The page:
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Is it considered "secure" to send a password in a skype message and delete the message after the recipient remembered the password?

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If you feel the need to ask, perhaps the answer for you is "no". –  Iszi Mar 23 '11 at 23:28
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5 Answers 5

up vote 12 down vote accepted

Questions I would ask myself before using skype for sending sensitive information:

  1. Is the encryption truly end-user to end-user or is the data only encrypted between the user and Skype (thereby potentially giving Skype access)?
  2. How are IM logs managed? Can you be sure that you have 'deleted' the password from the log?
  3. Even if logs are not being stored to disk directly buy Skype, is the memory Skype uses for this non-pageable? i.e. could the password be placed into a page file without you being aware and hence become retrievable for local users?

Before satisfying these questions my own answer would have to be no.

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skype protocol is P2P, so in theory it should just send traffic between the users, without using or logging data to skype servers, as it would make P2P pointless in this case. tho to answer above: 1: - noone really knows, 2: yes, you can be sure by just deleting the log file, 3: dont use paging in the first place... –  Sigtran Mar 23 '11 at 12:57
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actually - you can not be sure you have deleted the password. Points of issue: your skype logs, other user's skype logs, your windows logs, other user's windows logs, any logging on the intervening network. –  Rory Alsop Mar 23 '11 at 15:18
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Also restoration of the deleted logs is possible. –  Simeon Mar 24 '11 at 13:19
    
actually you can delete all the logs in windows, by logging into a linux and deleting all the new files (need to do a simple dd from a previous known state). the rest: network logs, other user logs(??? why would your conversation be saved there) / etc at the very least going to require brutting AES, and that is going into "CSI mode of zooming into one pixel internet troll". –  Sigtran Mar 24 '11 at 16:44
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"A password" is not enough information to determine how it needs to be protected. What resources does the password grant access to, and what level of access?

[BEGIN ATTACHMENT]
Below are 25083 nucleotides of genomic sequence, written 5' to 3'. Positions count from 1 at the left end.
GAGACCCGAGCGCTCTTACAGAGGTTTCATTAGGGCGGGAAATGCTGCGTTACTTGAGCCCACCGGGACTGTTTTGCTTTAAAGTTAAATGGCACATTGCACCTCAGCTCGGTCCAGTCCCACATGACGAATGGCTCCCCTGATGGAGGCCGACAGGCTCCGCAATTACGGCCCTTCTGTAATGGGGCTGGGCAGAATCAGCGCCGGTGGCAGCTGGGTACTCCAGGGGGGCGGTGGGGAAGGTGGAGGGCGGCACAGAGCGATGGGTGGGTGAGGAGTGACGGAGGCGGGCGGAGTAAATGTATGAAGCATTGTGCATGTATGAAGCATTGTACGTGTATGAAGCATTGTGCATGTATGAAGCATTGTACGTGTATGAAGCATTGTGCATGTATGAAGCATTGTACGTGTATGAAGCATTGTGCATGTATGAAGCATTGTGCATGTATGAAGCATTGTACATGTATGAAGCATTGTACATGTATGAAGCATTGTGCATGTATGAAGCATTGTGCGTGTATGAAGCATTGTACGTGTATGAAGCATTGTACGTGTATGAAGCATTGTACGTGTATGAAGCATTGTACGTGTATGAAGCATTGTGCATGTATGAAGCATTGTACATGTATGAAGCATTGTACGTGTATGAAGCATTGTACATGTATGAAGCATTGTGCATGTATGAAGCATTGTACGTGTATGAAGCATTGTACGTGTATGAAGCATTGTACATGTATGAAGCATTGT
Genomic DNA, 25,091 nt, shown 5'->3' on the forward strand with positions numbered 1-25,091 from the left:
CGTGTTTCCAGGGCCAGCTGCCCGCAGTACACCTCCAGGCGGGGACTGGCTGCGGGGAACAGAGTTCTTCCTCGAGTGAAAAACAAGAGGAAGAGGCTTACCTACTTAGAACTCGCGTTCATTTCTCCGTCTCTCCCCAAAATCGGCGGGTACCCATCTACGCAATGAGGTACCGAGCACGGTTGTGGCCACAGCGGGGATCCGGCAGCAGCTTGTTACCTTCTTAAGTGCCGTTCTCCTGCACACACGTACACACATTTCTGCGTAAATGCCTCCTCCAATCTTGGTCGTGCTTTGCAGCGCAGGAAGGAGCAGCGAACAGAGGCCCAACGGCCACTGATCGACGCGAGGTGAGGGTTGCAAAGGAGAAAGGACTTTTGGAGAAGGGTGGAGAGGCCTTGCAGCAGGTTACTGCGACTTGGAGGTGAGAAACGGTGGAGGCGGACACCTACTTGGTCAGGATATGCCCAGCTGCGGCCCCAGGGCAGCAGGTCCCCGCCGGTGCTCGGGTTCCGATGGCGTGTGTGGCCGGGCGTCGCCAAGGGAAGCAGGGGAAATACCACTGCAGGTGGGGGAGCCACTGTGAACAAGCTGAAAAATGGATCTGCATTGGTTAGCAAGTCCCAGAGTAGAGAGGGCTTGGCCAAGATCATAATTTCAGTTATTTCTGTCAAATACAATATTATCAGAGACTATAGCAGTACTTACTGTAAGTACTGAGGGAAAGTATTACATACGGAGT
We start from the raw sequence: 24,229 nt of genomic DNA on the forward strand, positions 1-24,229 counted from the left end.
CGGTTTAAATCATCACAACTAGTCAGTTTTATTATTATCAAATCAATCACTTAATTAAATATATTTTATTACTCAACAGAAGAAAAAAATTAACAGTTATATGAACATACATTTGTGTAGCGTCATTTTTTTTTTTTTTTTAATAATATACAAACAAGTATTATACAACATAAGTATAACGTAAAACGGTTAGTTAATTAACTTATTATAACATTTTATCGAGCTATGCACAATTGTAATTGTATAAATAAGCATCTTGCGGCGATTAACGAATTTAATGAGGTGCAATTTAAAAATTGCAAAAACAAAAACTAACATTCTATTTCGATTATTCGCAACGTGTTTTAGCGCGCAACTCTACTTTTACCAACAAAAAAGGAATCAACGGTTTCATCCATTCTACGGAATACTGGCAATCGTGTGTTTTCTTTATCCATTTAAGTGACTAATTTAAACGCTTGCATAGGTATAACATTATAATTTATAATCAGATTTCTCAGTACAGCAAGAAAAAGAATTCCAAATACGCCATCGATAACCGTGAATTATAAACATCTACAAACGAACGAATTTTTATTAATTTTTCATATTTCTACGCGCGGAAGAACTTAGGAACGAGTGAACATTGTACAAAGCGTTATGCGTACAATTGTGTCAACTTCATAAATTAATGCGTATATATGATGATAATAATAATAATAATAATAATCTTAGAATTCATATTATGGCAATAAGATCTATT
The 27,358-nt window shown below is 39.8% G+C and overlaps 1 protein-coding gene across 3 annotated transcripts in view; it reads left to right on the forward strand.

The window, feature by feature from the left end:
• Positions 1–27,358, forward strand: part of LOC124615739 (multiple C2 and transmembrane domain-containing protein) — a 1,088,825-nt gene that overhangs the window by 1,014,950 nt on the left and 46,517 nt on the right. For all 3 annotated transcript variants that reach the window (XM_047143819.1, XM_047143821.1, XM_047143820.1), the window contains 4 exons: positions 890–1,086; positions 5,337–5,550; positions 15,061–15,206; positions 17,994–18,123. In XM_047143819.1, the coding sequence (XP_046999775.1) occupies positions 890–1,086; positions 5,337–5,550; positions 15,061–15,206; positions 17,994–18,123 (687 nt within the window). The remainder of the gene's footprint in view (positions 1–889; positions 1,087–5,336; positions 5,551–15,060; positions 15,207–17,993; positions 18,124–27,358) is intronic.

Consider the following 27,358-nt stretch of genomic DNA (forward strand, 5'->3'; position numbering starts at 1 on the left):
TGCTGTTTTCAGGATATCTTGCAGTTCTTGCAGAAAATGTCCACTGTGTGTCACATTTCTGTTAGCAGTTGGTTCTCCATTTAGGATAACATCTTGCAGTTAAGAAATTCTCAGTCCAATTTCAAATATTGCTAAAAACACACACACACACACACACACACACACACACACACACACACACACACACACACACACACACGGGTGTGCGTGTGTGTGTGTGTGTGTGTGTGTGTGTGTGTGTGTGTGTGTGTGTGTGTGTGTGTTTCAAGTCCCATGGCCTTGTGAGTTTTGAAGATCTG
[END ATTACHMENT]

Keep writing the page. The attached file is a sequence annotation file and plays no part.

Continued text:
Skype uses reasonably strong encryption on voice communication--we think. It's closed-source, so what we know comes from documentation and protocol reversing. You can't look at their source code to make sure they're not, say, using a flawed AES implementation that leaks key data.

Even if the protocol is completely secure, it's still operated by Skype Limited, a Luxembourg-based company, and owned by Silver Lake Investments, a Menlo Park-based tech investment firm.

So, to return to the beginning, what are you trying to protect? If it's the nuclear launch codes, over $10k worth of financial data, or Luxembourg state secrets, don't use Skype. If it's a user account on a domain that wouldn't interest a capital investment firm, a small European country, or a crime syndicate with the resources to sniff internet backbone traffic, Skype's probably ok.

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Skype sends information among 3rd party client nodes with a closed protocol. It makes no warranties about the security of its connection. I would suggest using something like OTR on top of your instant messaging medium.

Beyond that, the usual, "is there enough risk to warrant concern" rule applies. Maybe it just isn't worth addressing in your case.

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The other question is whether you really need to send a password (i.e. a shared secret) directly, or whether it would make more sense to establish an encrypted channel using a method that does not require a secure channel.

For example, if you can get positive confirmation that you are talking to the right person (e.g. by recognizing their voice on the phone), then having them generate an asymmetric keypair and read out the fingerprint of the key to you would be a sufficient trust path to initiate an encrypted communication afterwards, while an eavesdropper would not gain anything.

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Seems I'm a little late but I just want to share my opinion.

Nothing is secure enough to transfer passwords.

Passwords as a concept are meant to be memorized only. Storing/transmitting/telling someone a password instantly lowers the security of whatever it is protecting.

Generally you shouldn't need to give anyone a password he should create an account for himself or you should create an account for him.

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